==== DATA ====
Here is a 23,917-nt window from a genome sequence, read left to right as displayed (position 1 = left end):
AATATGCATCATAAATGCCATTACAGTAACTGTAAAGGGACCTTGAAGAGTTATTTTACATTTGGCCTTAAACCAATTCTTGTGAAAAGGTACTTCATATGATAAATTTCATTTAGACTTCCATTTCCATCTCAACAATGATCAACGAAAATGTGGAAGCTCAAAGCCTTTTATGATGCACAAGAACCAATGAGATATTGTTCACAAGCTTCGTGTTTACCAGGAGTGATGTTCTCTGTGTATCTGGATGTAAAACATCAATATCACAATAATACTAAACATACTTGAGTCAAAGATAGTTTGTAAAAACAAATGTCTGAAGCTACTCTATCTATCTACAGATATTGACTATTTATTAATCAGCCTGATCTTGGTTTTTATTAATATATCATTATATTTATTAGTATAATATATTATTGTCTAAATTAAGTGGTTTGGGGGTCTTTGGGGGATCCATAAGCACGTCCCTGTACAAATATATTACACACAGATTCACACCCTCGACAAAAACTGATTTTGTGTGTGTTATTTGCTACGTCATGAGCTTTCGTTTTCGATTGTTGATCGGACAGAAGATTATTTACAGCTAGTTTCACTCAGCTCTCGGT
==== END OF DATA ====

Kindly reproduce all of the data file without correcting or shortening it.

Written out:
Here is a 23,917-nt window from a genome sequence, read left to right as displayed (position 1 = left end):
AATATGCATCATAAATGCCATTACAGTAACTGTAAAGGGACCTTGAAGAGTTATTTTACATTTGGCCTTAAACCAATTCTTGTGAAAAGGTACTTCATATGATAAATTTCATTTAGACTTCCATTTCCATCTCAACAATGATCAACGAAAATGTGGAAGCTCAAAGCCTTTTATGATGCACAAGAACCAATGAGATATTGTTCACAAGCTTCGTGTTTACCAGGAGTGATGTTCTCTGTGTATCTGGATGTAAAACATCAATATCACAATAATACTAAACATACTTGAGTCAAAGATAGTTTGTAAAAACAAATGTCTGAAGCTACTCTATCTATCTACAGATATTGACTATTTATTAATCAGCCTGATCTTGGTTTTTATTAATATATCATTATATTTATTAGTATAATATATTATTGTCTAAATTAAGTGGTTTGGGGGTCTTTGGGGGATCCATAAGCACGTCCCTGTACAAATATATTACACACAGATTCACACCCTCGACAAAAACTGATTTTGTGTGTGTTATTTGCTACGTCATGAGCTTTCGTTTTCGATTGTTGATCGGACAGAAGATTATTTACAGCTAGTTTCACTCAGCTCTCGGT